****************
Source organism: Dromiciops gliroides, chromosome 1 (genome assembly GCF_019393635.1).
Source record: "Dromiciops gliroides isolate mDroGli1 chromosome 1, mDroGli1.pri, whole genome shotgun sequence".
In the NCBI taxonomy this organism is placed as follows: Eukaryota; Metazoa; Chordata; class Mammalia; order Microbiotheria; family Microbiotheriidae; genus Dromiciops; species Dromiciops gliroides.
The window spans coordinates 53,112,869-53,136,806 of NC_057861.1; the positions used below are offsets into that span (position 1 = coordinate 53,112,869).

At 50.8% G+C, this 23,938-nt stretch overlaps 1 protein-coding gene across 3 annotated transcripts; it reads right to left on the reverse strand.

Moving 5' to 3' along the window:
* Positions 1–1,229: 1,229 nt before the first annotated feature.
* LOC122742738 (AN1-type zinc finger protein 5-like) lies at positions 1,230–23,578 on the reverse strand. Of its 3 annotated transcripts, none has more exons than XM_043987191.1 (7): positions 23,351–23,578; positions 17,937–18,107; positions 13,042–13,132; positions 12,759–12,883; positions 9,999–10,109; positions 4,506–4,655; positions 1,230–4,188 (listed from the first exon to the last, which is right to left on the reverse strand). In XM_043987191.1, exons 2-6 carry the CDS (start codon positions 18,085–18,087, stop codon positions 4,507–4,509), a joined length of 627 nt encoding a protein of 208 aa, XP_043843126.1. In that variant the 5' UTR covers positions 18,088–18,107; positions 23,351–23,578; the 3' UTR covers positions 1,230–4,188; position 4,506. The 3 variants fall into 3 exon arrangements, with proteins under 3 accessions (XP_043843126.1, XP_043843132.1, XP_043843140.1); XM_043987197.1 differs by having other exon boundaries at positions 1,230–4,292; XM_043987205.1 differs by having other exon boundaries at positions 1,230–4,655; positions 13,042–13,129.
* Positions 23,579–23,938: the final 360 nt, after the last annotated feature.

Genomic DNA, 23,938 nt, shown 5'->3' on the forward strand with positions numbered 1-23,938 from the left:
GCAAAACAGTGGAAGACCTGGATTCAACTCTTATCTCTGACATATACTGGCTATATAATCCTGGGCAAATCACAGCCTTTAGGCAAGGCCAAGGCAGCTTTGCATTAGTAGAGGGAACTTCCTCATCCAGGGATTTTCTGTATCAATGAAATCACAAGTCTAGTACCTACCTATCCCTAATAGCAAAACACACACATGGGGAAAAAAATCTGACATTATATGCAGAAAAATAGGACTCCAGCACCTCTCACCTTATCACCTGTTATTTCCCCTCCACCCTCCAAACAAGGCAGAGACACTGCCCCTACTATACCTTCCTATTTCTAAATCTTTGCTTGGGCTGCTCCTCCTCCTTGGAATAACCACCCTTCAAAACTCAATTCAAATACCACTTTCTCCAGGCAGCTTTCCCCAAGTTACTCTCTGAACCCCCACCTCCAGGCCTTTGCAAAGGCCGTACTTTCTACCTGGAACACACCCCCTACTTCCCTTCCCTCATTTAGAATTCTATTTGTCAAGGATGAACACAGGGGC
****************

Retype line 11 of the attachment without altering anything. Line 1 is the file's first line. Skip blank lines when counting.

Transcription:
GCAAAACAGTGGAAGACCTGGATTCAACTCTTATCTCTGACATATACTGGCTATATAATCCTGGGCAAATCACAGCCTTTAGGCAAGGCCAAGGCAGCTTTGCATTAGTAGAGGGAACTTCCTCATCCAGGGATTTTCTGTATCAATGAAATCACAAGTCTAGTACCTACCTATCCCTAATAGCAAAACACACACATGGGGAAAAAAATCTGACATTATATGCAGAAAAATAGGACTCCAGCACCTCTCACCTTATCACCTGTTATTTCCCCTCCACCCTCCAAACAAGGCAGAGACACTGCCCCTACTATACCTTCCTATTTCTAAATCTTTGCTTGGGCTGCTCCTCCTCCTTGGAATAACCACCCTTCAAAACTCAATTCAAATACCACTTTCTCCAGGCAGCTTTCCCCAAGTTACTCTCTGAACCCCCACCTCCAGGCCTTTGCAAAGGCCGTACTTTCTACCTGGAACACACCCCCTACTTCCCTTCCCTCATTTAGAATTCTATTTGTCAAGGATGAACACAGGGGC